The Spine of the Continent: Protecting Grizzly Bears
The Spine of the Continent is a landscape conservation initiative named for the entire Rocky Mountain expanse from the Yukon down through Mexico. Grizzly bears are a key species in this area.
In “The Spine of the Continent,” author Mary Ellen Hannibal travels the length of the Spine, an area that describes the Rocky Mountains all the way from Canada down through Mexico. Hannibal digs deep into the history of America’s habitat, the animals within it, and the scientists and controversies behind the environment science that aims to protect it.
Cover Courtesy Lyons Press
As climate change encroaches, animals and plants around the globe are having their habitats pulled out from under them. At the same time, human development has made islands out of even our largest nature reserves, stranding the biodiversity that lives within them. The Spine of the Continent (Lyons Press, 2012) introduces readers to the most ambitious conservation effort ever undertaken: to create linked protected areas extending from the Yukon to Mexico, the entire length of North America. Learn about the significance of grizzly bears in indigenous culture and why they must be protected in this excerpt from chapter 1, “Bear with Me.”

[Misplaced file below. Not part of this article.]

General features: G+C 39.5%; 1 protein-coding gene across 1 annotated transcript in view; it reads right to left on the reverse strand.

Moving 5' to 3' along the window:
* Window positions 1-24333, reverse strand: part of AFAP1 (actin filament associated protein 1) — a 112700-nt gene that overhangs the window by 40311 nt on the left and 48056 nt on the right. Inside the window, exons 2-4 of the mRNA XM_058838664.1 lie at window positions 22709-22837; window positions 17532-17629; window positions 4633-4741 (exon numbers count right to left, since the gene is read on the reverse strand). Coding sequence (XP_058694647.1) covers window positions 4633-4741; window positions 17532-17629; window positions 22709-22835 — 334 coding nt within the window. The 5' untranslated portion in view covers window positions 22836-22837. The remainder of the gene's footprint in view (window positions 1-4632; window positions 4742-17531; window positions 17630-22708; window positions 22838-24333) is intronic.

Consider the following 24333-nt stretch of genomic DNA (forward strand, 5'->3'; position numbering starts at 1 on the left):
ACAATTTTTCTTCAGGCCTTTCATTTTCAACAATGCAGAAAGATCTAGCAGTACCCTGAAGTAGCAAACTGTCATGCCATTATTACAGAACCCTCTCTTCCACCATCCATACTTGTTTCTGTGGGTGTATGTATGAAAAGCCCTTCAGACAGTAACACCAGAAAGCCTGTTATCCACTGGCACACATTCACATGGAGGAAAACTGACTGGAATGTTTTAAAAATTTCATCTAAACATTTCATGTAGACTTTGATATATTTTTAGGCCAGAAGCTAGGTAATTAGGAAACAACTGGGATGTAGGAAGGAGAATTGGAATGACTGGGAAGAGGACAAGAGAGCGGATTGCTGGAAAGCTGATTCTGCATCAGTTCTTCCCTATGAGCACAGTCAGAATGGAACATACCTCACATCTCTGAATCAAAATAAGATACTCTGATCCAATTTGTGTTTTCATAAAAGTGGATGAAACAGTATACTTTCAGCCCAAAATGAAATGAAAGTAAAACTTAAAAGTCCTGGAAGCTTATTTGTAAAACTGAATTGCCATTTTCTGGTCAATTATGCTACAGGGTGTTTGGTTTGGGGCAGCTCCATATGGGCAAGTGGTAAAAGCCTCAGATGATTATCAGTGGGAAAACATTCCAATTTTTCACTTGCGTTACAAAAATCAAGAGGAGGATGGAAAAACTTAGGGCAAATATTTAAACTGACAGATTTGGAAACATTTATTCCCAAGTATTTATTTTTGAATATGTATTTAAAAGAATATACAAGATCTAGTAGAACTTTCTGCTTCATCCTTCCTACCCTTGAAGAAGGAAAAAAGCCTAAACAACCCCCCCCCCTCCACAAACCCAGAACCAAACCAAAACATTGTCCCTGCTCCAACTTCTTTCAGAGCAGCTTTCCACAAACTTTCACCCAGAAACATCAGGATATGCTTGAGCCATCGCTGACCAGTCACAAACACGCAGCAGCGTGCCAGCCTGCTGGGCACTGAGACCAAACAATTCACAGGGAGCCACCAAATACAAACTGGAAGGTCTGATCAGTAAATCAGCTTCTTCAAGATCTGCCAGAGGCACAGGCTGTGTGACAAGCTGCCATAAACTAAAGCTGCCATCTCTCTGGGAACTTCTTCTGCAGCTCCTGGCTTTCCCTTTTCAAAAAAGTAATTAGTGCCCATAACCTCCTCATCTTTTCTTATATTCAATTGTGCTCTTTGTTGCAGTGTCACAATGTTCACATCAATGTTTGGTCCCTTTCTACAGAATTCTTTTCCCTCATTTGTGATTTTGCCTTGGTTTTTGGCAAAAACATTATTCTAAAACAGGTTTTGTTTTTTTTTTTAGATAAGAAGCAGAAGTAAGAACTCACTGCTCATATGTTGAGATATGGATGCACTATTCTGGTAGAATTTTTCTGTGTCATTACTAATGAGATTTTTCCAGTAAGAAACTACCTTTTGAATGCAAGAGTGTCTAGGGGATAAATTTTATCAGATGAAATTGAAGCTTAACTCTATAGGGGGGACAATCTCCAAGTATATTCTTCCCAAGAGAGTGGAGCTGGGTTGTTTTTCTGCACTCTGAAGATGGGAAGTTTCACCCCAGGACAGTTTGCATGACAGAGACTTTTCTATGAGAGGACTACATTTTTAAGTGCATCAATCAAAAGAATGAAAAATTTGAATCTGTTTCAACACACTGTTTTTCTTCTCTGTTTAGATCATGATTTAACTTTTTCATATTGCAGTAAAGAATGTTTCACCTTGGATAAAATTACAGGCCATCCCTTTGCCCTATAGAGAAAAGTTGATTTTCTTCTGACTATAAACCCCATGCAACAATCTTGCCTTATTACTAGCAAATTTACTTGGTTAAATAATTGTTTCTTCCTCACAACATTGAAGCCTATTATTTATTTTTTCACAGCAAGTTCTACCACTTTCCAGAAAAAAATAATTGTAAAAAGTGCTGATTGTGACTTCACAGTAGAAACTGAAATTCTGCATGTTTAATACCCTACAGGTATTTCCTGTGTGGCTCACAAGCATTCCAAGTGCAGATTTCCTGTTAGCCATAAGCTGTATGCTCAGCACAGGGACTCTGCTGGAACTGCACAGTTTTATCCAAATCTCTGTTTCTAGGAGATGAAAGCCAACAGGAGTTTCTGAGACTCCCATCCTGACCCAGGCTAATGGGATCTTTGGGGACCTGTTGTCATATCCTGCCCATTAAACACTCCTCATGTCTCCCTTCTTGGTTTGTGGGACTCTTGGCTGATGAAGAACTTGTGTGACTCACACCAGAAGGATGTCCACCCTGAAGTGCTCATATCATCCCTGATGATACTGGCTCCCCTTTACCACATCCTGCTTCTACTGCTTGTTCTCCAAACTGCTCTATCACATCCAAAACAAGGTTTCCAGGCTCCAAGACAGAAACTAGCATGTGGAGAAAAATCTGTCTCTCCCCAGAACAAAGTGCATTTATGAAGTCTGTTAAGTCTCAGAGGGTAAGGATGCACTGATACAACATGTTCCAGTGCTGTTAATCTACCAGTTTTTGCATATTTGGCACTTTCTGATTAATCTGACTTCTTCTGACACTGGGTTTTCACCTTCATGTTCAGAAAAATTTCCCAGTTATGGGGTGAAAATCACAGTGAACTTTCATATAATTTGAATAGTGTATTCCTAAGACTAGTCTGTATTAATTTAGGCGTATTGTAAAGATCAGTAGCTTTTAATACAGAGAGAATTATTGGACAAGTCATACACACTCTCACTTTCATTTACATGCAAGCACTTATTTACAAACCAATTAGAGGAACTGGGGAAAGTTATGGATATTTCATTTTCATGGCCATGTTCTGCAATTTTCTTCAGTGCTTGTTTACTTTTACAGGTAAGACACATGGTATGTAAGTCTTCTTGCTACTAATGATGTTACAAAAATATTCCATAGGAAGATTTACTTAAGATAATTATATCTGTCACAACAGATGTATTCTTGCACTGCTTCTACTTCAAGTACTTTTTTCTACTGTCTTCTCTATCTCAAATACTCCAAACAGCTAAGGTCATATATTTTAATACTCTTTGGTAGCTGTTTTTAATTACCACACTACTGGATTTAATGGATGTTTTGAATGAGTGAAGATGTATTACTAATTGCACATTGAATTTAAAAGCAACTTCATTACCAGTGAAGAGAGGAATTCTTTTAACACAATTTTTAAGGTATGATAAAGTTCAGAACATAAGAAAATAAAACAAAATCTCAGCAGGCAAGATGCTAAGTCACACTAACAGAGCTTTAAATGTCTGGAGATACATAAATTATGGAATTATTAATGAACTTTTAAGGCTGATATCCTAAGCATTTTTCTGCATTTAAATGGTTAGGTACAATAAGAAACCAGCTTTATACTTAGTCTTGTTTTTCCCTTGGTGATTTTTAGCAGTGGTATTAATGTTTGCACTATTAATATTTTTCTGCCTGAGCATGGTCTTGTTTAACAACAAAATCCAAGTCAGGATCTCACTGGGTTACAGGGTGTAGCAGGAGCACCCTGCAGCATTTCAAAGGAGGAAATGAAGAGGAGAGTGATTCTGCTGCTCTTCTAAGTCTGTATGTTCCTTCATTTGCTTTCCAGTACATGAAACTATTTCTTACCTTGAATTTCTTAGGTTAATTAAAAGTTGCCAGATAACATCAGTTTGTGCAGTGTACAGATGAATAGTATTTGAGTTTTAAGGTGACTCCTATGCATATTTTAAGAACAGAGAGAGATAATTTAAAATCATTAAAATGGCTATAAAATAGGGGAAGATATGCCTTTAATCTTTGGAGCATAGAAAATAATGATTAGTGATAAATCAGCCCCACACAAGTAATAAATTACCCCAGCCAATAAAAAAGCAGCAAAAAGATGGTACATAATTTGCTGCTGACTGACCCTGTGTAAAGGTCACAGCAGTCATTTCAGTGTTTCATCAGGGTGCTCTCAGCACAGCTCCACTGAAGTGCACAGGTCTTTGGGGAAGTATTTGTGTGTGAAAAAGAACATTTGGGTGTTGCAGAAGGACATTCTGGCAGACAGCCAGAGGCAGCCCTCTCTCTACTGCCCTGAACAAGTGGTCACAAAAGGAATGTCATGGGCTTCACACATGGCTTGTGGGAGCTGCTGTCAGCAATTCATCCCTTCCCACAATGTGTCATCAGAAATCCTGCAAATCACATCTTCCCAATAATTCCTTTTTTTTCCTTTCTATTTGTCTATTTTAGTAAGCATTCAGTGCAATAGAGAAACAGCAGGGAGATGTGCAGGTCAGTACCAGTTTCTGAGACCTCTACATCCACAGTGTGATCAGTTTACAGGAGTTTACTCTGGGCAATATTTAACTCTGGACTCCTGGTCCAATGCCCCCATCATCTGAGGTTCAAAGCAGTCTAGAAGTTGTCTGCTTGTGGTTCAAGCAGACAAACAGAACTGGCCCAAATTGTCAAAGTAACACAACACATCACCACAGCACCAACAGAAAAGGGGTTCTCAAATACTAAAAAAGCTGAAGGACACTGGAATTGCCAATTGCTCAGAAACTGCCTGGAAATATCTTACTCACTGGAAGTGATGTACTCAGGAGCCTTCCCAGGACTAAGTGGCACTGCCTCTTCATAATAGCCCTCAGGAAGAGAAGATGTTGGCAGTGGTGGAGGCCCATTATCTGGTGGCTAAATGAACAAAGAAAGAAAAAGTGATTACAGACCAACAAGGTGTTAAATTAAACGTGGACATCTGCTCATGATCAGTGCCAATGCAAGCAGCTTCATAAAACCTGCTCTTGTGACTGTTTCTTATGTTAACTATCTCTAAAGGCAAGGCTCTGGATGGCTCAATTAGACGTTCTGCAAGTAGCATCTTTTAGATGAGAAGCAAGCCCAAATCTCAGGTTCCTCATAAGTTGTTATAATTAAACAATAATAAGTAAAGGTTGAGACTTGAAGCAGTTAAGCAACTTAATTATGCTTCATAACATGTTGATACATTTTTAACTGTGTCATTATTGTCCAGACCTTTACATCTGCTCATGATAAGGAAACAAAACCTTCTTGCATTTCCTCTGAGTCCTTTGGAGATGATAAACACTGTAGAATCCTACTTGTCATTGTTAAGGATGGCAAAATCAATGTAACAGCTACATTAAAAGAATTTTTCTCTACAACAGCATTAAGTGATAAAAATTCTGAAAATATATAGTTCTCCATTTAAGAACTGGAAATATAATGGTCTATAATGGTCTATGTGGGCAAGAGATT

I’m sticking close to Rob Watt for several reasons. For one, he’s a great storyteller, and I don’t want to miss a word. Watt has been a ranger for Parks Canada for more than three decades; he’s also an author who has an encyclopedic knowledge of the area we are traversing, which is in the Belly River Valley of Waterton Lakes National Park, Alberta, Canada. It’s a chilly September morning with nature’s glories in high relief—the burbling onwardness of the river itself, a curious mink skittering around on the other side of it. Gesturing up and over to our left, Watt says, “There’s where Albany Featherstonhaugh set up Great Britain’s astronomical station,” in 1874. Featherstonhaugh was measuring latitude by the guidance of Polaris, the north star, in the days before GPS, before satellites, on behalf of the British Empire. American surveyors set up their own astronomical station nearby, and the two nations thus here divided the landscape along the forty-ninth parallel after the Napoleonic wars. Watt points out more history, but my eyes are glued to signs of the present tense.
Every several feet he punctuates his narrative with the same single word: “grizzly.” Watt points out overturned dead logs, shredded by bears in pursuit of grubs and insects, which they eat by the giant pawful. He elucidates huge indentations in the understory where bears, moose, or Volkswagens have evidently been at repose. Watt moves fast and it is a challenge to keep up with his practiced bushwhacking. He stops for a minute or so to touch blond, frizzy fibers entangled in a wired hair trap, used to get DNA samples from the bears with minimal interference in their daily doings. “Grizzly,” he says. “The kinked hair is why they’re called that.” I’m starting to feel like we’re trespassing on private property, in this case owned by Ursus arctos horribilis.
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